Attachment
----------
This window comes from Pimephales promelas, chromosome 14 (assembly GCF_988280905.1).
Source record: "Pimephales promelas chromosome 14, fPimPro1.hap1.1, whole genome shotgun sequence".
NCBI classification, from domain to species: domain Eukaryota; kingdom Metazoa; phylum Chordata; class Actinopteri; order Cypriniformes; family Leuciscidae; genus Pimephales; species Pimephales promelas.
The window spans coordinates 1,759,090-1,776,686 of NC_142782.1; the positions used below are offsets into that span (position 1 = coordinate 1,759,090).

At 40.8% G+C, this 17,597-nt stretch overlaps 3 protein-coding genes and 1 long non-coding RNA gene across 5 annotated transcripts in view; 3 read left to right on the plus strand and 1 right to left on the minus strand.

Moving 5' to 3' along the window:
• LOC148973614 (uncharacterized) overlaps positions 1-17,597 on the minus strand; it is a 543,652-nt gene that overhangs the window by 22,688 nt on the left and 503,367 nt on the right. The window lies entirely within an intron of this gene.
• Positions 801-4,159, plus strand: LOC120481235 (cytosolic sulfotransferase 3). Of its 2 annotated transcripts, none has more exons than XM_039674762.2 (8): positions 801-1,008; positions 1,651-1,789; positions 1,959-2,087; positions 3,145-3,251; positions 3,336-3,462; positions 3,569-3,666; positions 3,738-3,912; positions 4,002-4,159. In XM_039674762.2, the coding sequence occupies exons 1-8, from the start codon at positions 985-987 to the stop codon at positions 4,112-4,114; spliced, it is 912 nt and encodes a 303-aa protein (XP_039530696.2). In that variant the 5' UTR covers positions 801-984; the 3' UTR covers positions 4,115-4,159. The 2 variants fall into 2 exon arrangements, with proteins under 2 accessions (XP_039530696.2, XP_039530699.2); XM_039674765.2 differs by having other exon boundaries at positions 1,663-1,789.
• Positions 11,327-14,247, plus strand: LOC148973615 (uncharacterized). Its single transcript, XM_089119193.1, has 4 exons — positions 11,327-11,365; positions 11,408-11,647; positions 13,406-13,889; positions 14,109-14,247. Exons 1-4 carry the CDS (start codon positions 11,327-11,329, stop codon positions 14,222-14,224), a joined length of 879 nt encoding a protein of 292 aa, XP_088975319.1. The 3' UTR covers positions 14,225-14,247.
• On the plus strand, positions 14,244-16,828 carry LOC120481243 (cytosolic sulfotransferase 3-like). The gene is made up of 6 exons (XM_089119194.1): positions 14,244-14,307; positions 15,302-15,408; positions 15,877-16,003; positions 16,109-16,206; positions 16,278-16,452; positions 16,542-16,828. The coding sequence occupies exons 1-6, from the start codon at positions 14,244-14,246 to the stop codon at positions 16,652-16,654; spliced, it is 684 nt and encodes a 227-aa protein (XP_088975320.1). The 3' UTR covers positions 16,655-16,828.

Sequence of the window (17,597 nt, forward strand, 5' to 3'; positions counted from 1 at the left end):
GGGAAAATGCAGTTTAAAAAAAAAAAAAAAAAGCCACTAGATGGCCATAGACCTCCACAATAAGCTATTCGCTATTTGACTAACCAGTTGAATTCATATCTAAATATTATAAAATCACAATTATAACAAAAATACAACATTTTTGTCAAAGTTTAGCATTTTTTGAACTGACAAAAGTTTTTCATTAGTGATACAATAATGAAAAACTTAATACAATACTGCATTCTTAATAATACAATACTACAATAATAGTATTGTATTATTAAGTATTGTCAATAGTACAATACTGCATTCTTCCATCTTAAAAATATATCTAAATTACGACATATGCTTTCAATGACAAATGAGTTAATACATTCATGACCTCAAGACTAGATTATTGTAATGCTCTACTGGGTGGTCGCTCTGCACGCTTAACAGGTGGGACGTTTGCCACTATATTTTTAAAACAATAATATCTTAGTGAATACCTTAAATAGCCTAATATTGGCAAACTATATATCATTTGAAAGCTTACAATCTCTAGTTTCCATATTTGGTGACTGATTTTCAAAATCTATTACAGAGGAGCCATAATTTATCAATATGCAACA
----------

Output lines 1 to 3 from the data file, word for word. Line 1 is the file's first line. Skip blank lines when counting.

This window comes from Pimephales promelas, chromosome 14 (assembly GCF_988280905.1).
Source record: "Pimephales promelas chromosome 14, fPimPro1.hap1.1, whole genome shotgun sequence".
NCBI classification, from domain to species: domain Eukaryota; kingdom Metazoa; phylum Chordata; class Actinopteri; order Cypriniformes; family Leuciscidae; genus Pimephales; species Pimephales promelas.